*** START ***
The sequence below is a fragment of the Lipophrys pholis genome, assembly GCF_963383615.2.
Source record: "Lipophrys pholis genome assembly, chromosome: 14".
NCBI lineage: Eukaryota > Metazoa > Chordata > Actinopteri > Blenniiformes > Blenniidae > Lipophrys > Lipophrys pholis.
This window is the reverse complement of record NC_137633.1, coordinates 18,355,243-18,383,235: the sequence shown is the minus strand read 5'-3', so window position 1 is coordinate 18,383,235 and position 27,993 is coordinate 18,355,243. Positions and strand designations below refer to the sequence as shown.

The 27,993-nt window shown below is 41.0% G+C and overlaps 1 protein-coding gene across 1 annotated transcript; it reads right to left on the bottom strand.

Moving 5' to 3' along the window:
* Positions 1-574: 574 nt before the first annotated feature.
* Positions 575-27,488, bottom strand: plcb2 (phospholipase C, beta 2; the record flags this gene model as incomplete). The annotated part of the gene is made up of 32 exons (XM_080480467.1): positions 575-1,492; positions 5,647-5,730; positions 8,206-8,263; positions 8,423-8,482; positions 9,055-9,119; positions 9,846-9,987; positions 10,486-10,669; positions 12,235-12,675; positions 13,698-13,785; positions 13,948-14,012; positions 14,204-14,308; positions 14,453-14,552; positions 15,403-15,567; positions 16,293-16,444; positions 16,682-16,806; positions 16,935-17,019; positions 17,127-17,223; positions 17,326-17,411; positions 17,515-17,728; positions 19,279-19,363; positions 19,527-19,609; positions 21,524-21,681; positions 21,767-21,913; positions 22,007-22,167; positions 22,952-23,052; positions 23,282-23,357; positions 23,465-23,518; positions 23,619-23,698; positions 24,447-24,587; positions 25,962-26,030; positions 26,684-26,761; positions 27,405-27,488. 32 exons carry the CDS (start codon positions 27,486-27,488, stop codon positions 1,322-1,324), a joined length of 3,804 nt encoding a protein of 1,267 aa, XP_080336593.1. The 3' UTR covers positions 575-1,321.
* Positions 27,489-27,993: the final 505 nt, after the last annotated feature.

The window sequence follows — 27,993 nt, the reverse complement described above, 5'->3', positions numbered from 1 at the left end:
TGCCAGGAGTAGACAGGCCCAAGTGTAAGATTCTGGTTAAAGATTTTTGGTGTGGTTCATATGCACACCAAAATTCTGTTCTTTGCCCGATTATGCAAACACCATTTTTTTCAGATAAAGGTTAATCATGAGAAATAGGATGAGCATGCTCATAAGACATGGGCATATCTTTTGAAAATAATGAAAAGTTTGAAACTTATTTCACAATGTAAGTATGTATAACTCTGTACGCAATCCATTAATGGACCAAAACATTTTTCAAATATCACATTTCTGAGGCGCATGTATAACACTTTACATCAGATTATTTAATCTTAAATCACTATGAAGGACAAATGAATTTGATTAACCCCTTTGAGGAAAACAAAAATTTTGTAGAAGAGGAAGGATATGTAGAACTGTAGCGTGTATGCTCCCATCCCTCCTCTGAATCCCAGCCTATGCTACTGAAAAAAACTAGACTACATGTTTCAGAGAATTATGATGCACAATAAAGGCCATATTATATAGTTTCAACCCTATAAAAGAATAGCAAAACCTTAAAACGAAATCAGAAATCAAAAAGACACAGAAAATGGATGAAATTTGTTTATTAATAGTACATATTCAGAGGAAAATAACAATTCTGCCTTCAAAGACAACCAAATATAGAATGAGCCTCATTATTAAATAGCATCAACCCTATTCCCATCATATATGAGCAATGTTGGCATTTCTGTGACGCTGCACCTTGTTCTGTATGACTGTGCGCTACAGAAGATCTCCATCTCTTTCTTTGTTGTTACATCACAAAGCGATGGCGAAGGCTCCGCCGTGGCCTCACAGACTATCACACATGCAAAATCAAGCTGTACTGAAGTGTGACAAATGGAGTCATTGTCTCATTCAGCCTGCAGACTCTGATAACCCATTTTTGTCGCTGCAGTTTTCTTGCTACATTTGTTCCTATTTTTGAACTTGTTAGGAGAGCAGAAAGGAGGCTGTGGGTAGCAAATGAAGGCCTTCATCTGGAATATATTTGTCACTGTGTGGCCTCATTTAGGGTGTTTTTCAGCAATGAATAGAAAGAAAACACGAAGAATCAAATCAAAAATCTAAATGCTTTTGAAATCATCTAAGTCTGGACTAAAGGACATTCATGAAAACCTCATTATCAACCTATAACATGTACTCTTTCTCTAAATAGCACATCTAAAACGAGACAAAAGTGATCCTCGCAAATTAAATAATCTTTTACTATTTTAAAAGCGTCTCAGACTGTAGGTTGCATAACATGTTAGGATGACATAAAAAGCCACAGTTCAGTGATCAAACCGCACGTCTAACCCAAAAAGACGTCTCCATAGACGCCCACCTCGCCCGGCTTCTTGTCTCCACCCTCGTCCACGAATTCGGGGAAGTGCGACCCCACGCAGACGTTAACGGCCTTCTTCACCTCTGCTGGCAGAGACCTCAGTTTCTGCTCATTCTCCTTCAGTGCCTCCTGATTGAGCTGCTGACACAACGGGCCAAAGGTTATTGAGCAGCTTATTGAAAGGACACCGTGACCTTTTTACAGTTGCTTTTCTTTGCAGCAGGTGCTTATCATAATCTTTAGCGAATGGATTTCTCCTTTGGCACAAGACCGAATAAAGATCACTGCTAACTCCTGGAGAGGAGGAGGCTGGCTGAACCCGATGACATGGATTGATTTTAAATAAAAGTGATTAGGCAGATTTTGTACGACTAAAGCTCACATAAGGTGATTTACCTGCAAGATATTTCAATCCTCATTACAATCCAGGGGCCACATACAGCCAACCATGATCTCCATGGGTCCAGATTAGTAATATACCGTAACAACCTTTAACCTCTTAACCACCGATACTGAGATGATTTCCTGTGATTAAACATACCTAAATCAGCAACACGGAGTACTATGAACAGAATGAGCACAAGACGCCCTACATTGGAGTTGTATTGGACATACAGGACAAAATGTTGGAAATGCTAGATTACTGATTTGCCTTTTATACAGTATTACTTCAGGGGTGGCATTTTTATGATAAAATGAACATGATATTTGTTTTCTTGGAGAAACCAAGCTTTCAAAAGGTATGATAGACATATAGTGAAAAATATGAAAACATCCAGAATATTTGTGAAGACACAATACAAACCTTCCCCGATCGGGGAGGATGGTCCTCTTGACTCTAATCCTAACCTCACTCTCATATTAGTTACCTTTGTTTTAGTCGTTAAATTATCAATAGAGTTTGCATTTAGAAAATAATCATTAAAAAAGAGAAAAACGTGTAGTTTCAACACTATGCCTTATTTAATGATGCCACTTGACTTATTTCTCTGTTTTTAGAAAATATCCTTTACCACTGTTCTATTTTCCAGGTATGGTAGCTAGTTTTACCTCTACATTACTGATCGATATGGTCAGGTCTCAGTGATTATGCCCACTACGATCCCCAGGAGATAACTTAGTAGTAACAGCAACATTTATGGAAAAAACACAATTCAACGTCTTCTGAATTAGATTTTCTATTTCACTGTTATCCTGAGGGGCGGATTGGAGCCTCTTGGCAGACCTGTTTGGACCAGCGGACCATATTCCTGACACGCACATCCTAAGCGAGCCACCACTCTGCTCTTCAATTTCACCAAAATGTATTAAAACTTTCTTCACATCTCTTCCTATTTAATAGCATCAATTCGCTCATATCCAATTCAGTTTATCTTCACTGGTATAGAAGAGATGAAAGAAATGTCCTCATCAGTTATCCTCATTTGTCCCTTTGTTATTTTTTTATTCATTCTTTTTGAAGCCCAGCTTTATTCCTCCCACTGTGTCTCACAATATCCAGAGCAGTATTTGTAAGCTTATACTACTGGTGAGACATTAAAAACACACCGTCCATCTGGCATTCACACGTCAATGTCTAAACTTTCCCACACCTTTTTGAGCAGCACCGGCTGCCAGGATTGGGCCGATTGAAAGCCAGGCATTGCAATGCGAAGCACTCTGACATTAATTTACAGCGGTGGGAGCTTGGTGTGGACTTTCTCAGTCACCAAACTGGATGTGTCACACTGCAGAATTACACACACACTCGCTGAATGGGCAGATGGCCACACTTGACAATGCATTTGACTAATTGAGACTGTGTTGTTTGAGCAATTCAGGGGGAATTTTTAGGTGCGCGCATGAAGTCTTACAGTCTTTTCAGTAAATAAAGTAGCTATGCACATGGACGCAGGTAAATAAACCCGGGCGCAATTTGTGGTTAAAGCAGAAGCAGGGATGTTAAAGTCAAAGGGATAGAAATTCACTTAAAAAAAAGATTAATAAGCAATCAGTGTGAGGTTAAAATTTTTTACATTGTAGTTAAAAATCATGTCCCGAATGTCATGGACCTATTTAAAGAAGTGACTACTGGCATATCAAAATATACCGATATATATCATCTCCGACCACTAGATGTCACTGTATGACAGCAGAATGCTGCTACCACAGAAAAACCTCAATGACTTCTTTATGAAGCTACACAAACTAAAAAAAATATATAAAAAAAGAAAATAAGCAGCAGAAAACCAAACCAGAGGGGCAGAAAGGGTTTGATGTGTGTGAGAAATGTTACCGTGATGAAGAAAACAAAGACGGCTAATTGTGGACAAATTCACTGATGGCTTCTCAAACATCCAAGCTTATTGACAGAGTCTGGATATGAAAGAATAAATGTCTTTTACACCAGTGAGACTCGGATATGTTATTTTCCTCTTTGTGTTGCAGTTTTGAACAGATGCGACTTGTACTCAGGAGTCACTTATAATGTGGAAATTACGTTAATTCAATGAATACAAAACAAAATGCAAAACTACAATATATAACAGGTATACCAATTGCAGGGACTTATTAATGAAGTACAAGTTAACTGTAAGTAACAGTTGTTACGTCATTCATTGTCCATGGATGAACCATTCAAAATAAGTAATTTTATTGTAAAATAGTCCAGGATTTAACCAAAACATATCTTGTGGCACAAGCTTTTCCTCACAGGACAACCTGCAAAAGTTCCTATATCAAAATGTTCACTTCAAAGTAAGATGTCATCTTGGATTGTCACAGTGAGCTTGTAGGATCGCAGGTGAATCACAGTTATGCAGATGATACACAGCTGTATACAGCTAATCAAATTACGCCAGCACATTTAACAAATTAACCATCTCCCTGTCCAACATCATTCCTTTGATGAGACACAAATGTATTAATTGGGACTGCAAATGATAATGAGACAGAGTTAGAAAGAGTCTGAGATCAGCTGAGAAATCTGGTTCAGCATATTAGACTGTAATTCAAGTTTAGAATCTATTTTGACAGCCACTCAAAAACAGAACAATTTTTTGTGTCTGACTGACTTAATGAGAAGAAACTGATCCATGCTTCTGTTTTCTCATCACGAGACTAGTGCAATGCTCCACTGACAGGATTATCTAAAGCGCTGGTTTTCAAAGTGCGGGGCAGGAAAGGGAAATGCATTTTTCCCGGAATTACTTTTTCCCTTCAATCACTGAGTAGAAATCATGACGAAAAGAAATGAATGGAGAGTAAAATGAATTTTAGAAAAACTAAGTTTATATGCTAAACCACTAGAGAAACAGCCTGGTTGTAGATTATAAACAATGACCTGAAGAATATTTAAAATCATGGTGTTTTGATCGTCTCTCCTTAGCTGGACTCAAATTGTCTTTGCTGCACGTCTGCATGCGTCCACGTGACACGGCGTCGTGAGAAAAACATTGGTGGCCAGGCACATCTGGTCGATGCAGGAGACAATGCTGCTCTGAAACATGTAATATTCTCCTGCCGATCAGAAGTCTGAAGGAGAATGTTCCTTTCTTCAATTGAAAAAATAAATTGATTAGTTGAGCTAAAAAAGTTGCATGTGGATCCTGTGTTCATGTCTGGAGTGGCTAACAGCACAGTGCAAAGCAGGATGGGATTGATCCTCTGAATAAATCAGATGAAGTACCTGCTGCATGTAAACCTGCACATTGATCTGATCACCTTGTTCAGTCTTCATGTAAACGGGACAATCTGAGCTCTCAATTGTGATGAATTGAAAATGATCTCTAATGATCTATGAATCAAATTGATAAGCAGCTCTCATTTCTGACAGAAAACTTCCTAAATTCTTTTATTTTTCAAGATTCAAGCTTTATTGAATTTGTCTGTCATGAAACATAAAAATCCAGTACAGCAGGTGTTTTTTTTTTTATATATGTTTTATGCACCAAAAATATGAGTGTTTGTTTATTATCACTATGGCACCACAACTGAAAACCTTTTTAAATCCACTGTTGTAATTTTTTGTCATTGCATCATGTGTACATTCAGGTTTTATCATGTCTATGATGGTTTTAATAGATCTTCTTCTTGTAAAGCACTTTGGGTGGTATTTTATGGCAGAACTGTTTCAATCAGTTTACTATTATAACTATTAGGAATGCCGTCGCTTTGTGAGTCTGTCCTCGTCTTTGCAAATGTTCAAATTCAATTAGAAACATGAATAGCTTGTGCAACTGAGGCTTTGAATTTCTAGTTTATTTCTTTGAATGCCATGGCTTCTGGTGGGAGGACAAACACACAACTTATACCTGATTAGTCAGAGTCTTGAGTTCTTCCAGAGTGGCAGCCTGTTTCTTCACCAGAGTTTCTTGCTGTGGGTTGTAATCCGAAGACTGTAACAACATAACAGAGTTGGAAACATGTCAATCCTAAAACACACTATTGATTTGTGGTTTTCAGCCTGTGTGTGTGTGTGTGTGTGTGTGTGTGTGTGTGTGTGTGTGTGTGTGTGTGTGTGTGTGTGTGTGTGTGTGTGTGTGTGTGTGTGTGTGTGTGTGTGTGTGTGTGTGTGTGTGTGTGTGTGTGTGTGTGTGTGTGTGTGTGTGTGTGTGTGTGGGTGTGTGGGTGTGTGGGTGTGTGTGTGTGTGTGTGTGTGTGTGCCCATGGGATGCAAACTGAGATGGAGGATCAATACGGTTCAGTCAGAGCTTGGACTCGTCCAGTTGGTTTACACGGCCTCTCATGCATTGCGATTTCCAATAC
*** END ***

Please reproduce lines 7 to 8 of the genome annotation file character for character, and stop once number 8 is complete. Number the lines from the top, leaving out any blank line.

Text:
* Positions 1-574: 574 nt before the first annotated feature.
* Positions 575-27,488, bottom strand: plcb2 (phospholipase C, beta 2; the record flags this gene model as incomplete). The annotated part of the gene is made up of 32 exons (XM_080480467.1): positions 575-1,492; positions 5,647-5,730; positions 8,206-8,263; positions 8,423-8,482; positions 9,055-9,119; positions 9,846-9,987; positions 10,486-10,669; positions 12,235-12,675; positions 13,698-13,785; positions 13,948-14,012; positions 14,204-14,308; positions 14,453-14,552; positions 15,403-15,567; positions 16,293-16,444; positions 16,682-16,806; positions 16,935-17,019; positions 17,127-17,223; positions 17,326-17,411; positions 17,515-17,728; positions 19,279-19,363; positions 19,527-19,609; positions 21,524-21,681; positions 21,767-21,913; positions 22,007-22,167; positions 22,952-23,052; positions 23,282-23,357; positions 23,465-23,518; positions 23,619-23,698; positions 24,447-24,587; positions 25,962-26,030; positions 26,684-26,761; positions 27,405-27,488. 32 exons carry the CDS (start codon positions 27,486-27,488, stop codon positions 1,322-1,324), a joined length of 3,804 nt encoding a protein of 1,267 aa, XP_080336593.1. The 3' UTR covers positions 575-1,321.